U.S.-Mexico border driving Idaho’s growing drug threat

Wednesday July 14, 2021

Boise, Idaho – Governor Brad Little today hosted a roundtable with law enforcement leaders at Idaho State Police (ISP) headquarters in Boise to discuss Idaho’s growing drug threat and the connection to the United States-Mexico border.


“The sustained availability of drugs and the impact from crime related to drug abuse – including property and violent crimes – present continuing threats to the health and safety of Idahoans,” Governor Little said. “Meth and fentanyl are the most serious and growing drug threats in Idaho and there is a direct tie to the loose border with Mexico.”


For example, in the Oregon-Idaho High Intensity Drug Trafficking Area (HIDTA), law enforcement reporting shows the supply of illicit fentanyl from Mexico in the region has become more prevalent. More than half of officers surveyed this year reported that investigations involving fentanyl were directly tied to sources in Mexico.


Law enforcement reporting shows meth is primarily transported into Oregon and Idaho from Mexico through California.


Of the Drug Trafficking Organizations investigated last year, 23 of 24 identified Mexico as the source country for drugs trafficked into the region.

The trend reinforces the Governor’s decision to send a team of five ISP troopers to the border to assist the State of Arizona with their drug interdiction efforts. The troopers are five of ISP’s expert criminal interdiction team. They are in Arizona to serve both as a force multiplier for local efforts at a time when it’s needed along the border and, importantly, to bring back to Idaho the experience of seeing and learning up-to-the-minute enforcement techniques.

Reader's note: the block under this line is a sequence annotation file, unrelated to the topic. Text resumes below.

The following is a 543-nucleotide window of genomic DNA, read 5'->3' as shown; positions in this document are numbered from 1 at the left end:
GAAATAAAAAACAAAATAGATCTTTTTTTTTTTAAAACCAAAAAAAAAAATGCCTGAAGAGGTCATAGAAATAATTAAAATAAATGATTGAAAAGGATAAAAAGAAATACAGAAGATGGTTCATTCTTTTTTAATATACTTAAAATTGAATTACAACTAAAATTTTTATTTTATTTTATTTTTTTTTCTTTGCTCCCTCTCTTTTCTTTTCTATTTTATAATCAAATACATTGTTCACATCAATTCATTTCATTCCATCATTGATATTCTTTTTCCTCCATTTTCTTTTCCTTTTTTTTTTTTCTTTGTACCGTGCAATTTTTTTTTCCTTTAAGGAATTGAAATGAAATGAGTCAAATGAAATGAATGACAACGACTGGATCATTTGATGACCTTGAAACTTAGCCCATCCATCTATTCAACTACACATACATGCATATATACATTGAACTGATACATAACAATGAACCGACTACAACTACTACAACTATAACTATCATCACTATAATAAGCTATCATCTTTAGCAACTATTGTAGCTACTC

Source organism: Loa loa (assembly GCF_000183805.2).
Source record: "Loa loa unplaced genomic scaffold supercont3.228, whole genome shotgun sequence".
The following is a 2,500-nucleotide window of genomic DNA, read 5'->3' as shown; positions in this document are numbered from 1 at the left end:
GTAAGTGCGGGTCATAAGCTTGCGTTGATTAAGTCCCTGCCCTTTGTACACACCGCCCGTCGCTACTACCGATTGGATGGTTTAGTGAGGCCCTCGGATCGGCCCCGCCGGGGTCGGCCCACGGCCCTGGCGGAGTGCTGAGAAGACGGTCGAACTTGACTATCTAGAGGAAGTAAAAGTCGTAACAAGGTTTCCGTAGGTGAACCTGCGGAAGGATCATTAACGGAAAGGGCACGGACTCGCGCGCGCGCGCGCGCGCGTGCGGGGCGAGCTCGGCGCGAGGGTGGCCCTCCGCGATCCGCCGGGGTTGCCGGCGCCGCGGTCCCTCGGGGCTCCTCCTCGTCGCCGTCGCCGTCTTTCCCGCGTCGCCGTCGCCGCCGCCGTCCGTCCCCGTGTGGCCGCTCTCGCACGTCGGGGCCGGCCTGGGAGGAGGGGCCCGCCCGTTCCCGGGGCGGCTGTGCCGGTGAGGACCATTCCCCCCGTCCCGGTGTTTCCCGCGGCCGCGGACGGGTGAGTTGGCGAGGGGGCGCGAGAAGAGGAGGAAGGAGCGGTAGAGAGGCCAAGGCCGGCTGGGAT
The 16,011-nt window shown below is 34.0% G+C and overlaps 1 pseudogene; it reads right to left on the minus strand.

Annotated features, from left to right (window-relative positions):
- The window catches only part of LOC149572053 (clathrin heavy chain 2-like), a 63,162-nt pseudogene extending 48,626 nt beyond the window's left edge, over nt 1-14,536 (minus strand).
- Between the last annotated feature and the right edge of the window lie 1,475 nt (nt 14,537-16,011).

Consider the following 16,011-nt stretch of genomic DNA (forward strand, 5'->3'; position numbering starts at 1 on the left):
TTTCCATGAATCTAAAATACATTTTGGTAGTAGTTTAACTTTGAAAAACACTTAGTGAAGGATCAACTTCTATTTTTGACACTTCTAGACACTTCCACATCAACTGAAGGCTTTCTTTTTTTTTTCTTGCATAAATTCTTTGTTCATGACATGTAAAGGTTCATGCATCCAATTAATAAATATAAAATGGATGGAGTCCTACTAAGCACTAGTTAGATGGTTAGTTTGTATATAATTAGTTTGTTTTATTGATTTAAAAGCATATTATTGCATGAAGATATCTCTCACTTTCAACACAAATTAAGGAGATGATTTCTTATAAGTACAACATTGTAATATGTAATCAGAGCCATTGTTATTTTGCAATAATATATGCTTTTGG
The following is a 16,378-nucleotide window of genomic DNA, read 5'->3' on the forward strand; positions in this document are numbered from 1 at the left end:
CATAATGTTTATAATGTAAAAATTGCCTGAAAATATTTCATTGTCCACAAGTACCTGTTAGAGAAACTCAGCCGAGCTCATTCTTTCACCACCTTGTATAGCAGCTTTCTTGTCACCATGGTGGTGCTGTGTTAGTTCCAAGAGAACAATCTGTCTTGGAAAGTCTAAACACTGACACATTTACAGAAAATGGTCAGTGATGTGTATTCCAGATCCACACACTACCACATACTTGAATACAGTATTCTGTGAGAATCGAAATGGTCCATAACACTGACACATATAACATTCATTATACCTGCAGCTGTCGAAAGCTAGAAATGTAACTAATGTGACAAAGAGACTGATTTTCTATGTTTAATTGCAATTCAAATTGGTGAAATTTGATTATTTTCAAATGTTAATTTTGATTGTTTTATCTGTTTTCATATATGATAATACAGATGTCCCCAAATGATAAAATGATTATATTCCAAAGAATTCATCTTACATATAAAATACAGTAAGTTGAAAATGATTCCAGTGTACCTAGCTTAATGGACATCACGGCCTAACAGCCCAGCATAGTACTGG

The troopers deployed are trainers themselves and help teach hundreds of other state and local law enforcement right here in Idaho on illegal drug trends and updated enforcement techniques.


“It is truly a fantastic opportunity to send our best criminal interdiction troopers to learn what’s happening and what’s working with law enforcement efforts to fight the flow of illegal drugs, and to be a force multiplier along the border when it is badly needed,” Governor Little said. “I want to thank these law enforcement leaders here with me today for sharing with us what they are facing.”


Law enforcement leaders who participated in today’s roundtable include ISP Colonel Kedrick Wills, Twin Falls Chief of Police Craig Kingsbury, Bannock County Sheriff Tony Manu, ISP Lt. Colonel Sheldon Kelley, ISP Lt. Colonel Bill Gardiner, ISP District 1 (Coeur d’Alene) Captain John Kempf, and Fusion Center ISP Sgt. Bret Kessinger.    


Additional information about drug activity in Idaho is available in the Oregon-Idaho HIDTA 2022 Threat Assessment available at https://oridhidta.org/reports.


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